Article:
When a dialysis patient can’t make the medical cruise, can that be held against her?

When Mary Clark is admitted to the hospital days before her cruise sets sail, can the cruise line and medical provider keep her money?

Question: I was scheduled for a cruise but was unable to attend due to a medical emergency. I provided all the documentation required by Dialysis at Sea. I also purchased travel insurance. Dialysis at Sea made a verbal promise of a $5,000 credit toward my next cruise. Dialysis at Sea is now refusing to honor this agreement. Can you help? — Mary Clark, Fairfield, Calif.

Answer: The travel industry is constantly finding new ways to open new doors to would-be travelers, and Dialysis At Sea provides unique on board medical services to patients who might otherwise be limited in traveling. According to its website, the company, established in 1977,

specializes in the treatment of hemodialysis care while onboard cruise ships. Hemodialysis patients have undergone renal failure and must be dialyzed with an artificial kidney to rid the body of fluids and toxins.

Dialysis at Sea Cruises provides a renal care specialist team consisting of a Nephrologist, dialysis nurses and certified technicians. We sail on select cruise sailings with Royal Caribbean, Holland America and Celebrity Cruise Lines.

We provide the most advanced equipment and supplies which are housed and maintained with Dialysis at Sea Cruises and undergo strict maintenance protocols for the most optimum performance.

It is unfortunate that you were not able to travel as originally scheduled and had to cancel at the last minute. Dialysis At Sea customers book their cruise and medical packages through the company, and the terms and conditions of each are similar to traditional cruise packages.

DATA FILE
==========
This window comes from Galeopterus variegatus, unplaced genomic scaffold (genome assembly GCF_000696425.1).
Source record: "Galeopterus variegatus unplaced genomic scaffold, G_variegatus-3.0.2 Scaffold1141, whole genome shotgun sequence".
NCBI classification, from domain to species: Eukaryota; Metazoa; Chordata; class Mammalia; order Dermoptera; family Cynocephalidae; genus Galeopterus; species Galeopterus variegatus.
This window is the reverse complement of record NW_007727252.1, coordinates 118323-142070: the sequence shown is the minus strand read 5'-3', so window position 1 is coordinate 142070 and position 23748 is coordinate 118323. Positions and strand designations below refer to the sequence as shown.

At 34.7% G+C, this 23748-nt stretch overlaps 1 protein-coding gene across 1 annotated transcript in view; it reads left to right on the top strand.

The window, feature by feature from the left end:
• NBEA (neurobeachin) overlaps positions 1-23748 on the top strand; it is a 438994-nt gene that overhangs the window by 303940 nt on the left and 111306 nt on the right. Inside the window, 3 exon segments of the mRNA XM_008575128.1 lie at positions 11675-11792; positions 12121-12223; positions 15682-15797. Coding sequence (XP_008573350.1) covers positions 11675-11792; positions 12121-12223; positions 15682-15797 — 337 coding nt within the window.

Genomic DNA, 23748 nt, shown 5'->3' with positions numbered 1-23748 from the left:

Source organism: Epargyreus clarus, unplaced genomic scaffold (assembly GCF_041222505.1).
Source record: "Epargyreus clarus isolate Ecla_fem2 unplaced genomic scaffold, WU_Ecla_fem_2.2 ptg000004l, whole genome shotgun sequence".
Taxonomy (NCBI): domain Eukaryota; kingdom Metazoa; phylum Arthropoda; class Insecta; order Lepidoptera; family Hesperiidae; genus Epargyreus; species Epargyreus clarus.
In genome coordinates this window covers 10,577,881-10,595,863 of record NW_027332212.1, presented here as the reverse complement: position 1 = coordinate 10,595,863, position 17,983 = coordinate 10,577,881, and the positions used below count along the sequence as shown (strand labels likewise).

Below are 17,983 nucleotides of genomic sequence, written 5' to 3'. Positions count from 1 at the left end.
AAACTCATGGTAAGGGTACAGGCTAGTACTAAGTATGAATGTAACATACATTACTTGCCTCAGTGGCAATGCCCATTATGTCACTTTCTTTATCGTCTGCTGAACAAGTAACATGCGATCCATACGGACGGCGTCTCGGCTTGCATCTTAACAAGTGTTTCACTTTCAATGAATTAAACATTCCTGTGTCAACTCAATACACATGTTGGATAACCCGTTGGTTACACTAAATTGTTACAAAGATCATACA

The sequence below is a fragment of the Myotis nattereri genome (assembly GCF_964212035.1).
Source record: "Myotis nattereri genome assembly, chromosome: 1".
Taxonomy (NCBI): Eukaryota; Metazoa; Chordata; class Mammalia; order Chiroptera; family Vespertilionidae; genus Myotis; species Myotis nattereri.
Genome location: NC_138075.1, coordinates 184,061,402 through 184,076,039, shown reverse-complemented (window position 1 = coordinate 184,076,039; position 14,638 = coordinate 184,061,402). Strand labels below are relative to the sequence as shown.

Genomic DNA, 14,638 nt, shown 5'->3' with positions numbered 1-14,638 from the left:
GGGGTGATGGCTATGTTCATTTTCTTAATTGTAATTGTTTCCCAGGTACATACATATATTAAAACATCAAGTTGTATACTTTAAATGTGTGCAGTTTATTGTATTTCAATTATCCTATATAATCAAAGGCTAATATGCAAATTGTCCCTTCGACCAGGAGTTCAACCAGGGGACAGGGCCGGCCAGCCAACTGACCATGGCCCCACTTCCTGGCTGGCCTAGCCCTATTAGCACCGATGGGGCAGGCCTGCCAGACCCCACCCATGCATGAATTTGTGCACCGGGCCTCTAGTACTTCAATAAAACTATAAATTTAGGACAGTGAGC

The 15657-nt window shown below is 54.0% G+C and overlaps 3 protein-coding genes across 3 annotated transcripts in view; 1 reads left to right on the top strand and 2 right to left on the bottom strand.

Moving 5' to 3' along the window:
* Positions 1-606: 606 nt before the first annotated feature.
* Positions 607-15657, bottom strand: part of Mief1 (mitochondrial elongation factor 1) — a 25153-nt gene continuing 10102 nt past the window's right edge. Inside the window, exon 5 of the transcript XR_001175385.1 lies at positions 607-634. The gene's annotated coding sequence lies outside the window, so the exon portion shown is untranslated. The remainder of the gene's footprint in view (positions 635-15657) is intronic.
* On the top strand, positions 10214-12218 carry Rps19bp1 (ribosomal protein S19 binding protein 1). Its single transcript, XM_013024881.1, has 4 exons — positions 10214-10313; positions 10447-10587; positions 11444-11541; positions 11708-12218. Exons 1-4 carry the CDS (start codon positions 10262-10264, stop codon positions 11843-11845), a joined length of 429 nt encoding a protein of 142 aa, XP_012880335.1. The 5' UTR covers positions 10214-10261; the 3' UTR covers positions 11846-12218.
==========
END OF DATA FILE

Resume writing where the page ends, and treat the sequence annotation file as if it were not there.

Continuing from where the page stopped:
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In your case, you purchased a cruise package on Holland America and bought travel insurance through Allianz, which covered a late cancellation of your reservation with Holland America. Allianz refunded two-thirds of your 14-day cruise fare, per the terms of your insurance policy.

Dialysis At Sea, however, didn’t refund any of your money. When you canceled just days prior to your sail date, you remembered that a company representative told you during a telephone call that you would not receive a refund, but a credit would be applied to a future cruise. When you tried to book your new cruise, however, you said the company refused to honor that verbal offer.

I had the opportunity to speak with a Dialysis At Sea executive, who reviewed the particulars of your case. He told me that the company offers a waiver, which, while not technically insurance, operates like an insurance policy, but you declined to purchase it.

You paid $4,500 for comprehensive on-board medical services offered by Dialysis At Sea, and it would have cost you $315 to purchase the waiver. The company says they strongly recommend the waiver to all of their cruising patients.

The company explained that it doesn’t allow late cancellations because it incurs real costs in coordinating these specialized services on board cruise ships. The company loads $250,000 in medical equipment to the ship and provides a full-time staff of trained, licensed and insured medical professionals. When your medical emergency forced your cancellation, Dialysis At Sea had already made arrangements for your travel, the expenses for which had already been incurred.

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The executive told me he was baffled by the offer to forward a credit to a future cruise booking, because that offer is not in line with company policy. Additionally, you waited a full year to raise the issue with the company.

Despite this, as a goodwill gesture, Dialysis At Sea agreed to make an exception to its policy and will honor the offer to forward the $4,500 credit to a future cruise, if you travel within four months. You accepted this offer, and look forward to cruising in the near future.

Jessica Monsell

A writer and natural advocate, Jessica joined our consumer advocacy effort following a decade of work on behalf of air crash victims at one of the nation's largest plaintiffs' law firms. She has lived in Europe and Asia, but now calls Charleston, S.C. home.

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